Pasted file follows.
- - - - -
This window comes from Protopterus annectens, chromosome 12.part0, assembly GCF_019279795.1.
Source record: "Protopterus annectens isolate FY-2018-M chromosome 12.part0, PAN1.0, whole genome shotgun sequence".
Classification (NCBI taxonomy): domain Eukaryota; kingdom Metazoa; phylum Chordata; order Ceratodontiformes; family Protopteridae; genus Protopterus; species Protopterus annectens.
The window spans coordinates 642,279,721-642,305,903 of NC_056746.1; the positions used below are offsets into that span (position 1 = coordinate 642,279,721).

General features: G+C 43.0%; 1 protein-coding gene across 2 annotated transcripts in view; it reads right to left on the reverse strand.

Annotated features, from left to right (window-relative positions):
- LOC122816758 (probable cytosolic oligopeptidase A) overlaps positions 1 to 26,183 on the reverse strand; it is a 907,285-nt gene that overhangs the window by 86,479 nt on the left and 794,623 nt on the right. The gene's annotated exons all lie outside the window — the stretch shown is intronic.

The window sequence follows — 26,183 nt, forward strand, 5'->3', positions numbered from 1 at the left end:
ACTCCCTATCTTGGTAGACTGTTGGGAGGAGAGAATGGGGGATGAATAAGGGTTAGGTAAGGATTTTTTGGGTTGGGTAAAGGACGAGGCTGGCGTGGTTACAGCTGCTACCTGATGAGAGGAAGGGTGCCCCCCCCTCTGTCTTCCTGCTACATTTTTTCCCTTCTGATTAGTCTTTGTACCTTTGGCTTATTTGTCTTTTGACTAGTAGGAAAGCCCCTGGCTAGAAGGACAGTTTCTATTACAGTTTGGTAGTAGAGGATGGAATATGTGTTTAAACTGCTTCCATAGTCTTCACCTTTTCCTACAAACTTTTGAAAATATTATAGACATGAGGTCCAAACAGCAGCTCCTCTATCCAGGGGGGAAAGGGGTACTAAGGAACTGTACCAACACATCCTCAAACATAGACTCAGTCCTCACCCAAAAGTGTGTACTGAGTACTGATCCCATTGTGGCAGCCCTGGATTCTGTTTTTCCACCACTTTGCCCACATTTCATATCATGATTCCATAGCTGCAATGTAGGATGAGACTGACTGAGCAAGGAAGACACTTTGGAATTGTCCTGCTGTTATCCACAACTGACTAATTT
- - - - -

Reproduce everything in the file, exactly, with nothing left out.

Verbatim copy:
This window comes from Protopterus annectens, chromosome 12.part0, assembly GCF_019279795.1.
Source record: "Protopterus annectens isolate FY-2018-M chromosome 12.part0, PAN1.0, whole genome shotgun sequence".
Classification (NCBI taxonomy): domain Eukaryota; kingdom Metazoa; phylum Chordata; order Ceratodontiformes; family Protopteridae; genus Protopterus; species Protopterus annectens.
The window spans coordinates 642,279,721-642,305,903 of NC_056746.1; the positions used below are offsets into that span (position 1 = coordinate 642,279,721).

General features: G+C 43.0%; 1 protein-coding gene across 2 annotated transcripts in view; it reads right to left on the reverse strand.

Annotated features, from left to right (window-relative positions):
- LOC122816758 (probable cytosolic oligopeptidase A) overlaps positions 1 to 26,183 on the reverse strand; it is a 907,285-nt gene that overhangs the window by 86,479 nt on the left and 794,623 nt on the right. The gene's annotated exons all lie outside the window — the stretch shown is intronic.

The window sequence follows — 26,183 nt, forward strand, 5'->3', positions numbered from 1 at the left end:
ACTCCCTATCTTGGTAGACTGTTGGGAGGAGAGAATGGGGGATGAATAAGGGTTAGGTAAGGATTTTTTGGGTTGGGTAAAGGACGAGGCTGGCGTGGTTACAGCTGCTACCTGATGAGAGGAAGGGTGCCCCCCCCTCTGTCTTCCTGCTACATTTTTTCCCTTCTGATTAGTCTTTGTACCTTTGGCTTATTTGTCTTTTGACTAGTAGGAAAGCCCCTGGCTAGAAGGACAGTTTCTATTACAGTTTGGTAGTAGAGGATGGAATATGTGTTTAAACTGCTTCCATAGTCTTCACCTTTTCCTACAAACTTTTGAAAATATTATAGACATGAGGTCCAAACAGCAGCTCCTCTATCCAGGGGGGAAAGGGGTACTAAGGAACTGTACCAACACATCCTCAAACATAGACTCAGTCCTCACCCAAAAGTGTGTACTGAGTACTGATCCCATTGTGGCAGCCCTGGATTCTGTTTTTCCACCACTTTGCCCACATTTCATATCATGATTCCATAGCTGCAATGTAGGATGAGACTGACTGAGCAAGGAAGACACTTTGGAATTGTCCTGCTGTTATCCACAACTGACTAATTT